Visa, a leading digital payment company that accelerates payments between consumers, merchants, financial institutions, and government organizations in over 200 countries and territories, has inaugurated an Innovation Studio in Nairobi, Kenya. This facility will serve Sub-Saharan Africa and be part of Visa’s network of innovation centers, which have been operating since 2016 in London, Dubai, and Singapore. The Nairobi studio is Africa’s first and the world’s sixth.
Ideas for boosting the growth of new payment sectors like Tap to Phone and Pay on Delivery will be examined at the Innovation Studio, along with the continuous development of cutting-edge, more competent payment solutions that use blockchain, the Internet of Things, and Virtual Reality, and biometrics.
Visa’s commitment to supporting innovation and providing clients and fintech partners opportunities to co-create market-relevant payment and commerce solutions across the region is bolstered by the new location.
The studio will work with Visa clients and partners across Africa to help them increase their service offerings.
According to Aida Diarra, Senior Vice President and Head of Visa in Sub-Saharan Africa, the studio will help grow the Visa market in the area by providing digital and physical Visa cards to its customers.
“Sub-Saharan Africa is a rapidly growing region with a technologically savvy population. As we continue to expand digital payments adoption in the region, our goal is to deepen our collaboration with clients and partners to develop solutions tailored to Africa’s specific needs. As a brand built on technology, Visa has been at the forefront of major technological advancements that have made electronic payments what they are today. We are confident that the innovation studio will carry on that legacy and cement Sub-Saharan Africa’s position as a leader in developing unconventional solutions to our region’s most pressing challenges.”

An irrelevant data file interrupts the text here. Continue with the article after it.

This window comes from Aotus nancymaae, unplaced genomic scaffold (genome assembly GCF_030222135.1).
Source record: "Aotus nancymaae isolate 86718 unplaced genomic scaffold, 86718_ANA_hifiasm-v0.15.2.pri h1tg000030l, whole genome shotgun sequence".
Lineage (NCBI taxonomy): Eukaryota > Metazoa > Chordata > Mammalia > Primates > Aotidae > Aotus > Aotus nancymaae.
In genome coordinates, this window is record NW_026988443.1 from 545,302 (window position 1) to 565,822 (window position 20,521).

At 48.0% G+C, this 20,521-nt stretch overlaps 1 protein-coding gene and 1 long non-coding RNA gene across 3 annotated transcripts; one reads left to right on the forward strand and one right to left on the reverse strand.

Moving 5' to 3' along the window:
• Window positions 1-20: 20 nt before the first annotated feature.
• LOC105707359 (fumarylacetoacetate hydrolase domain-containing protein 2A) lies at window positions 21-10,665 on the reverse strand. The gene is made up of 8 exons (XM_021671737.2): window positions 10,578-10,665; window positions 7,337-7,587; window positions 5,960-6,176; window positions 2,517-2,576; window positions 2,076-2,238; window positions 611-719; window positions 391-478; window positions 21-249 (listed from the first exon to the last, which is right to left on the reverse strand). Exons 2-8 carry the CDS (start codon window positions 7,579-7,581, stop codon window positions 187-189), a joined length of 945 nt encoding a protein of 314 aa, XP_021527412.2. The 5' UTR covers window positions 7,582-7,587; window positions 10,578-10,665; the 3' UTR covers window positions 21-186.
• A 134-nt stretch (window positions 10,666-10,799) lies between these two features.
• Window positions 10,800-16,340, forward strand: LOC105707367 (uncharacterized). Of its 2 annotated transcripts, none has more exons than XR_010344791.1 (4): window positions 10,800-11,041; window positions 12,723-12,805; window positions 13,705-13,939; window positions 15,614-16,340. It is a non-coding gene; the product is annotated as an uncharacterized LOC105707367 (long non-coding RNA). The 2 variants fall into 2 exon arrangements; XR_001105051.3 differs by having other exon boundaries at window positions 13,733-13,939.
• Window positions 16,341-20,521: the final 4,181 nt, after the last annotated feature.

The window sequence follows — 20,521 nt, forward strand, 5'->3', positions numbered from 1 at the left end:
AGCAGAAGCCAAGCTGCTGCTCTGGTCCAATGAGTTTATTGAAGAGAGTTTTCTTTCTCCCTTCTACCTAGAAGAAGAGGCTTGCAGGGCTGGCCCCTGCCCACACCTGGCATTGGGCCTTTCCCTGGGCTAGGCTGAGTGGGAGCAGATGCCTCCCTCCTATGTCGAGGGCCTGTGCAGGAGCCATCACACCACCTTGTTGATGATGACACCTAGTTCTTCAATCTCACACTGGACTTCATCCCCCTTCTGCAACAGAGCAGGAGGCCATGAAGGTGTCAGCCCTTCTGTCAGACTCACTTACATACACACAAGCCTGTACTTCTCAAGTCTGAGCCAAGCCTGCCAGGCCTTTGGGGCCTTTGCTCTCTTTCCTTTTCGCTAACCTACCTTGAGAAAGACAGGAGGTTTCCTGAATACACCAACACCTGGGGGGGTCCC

Visa has utilized its current innovation centers to build products for the African market in the past, including cooperation with Nigerian fintech Paga to develop new merchant acceptance solutions based on QR codes and NFC technology. It also teamed up with Kenya’s M-Pesa to connect M-24 Pesa’s million customers and 173,000 local merchants to Visa’s 61 million merchants and over 3 billion cards.
Local and international firms and governments have opened innovation centers around Africa as a way to collaborate on innovative products and remain globally competitive.
In Kenya and Lagos, Microsoft has African Development Centers. Huawei also announced plans to create an innovation and research center in Tunisia in 2021.
Cisco and Philips host similar innovation studios in Nairobi, and in addition, the Kenyan government is creating a technology metropolis called Konza City to foster innovation.
The opening of Visa’s first African innovation studio and others will help strengthen the African digital ecosystem by encouraging the conception, development, and implementation of new ideas.
Visa formally launched the studio in an event attended by Patrick Njoroge, Governor of the Central Bank of Kenya, top banks, financial technology firms, and innovation professionals from across Sub-Saharan Africa.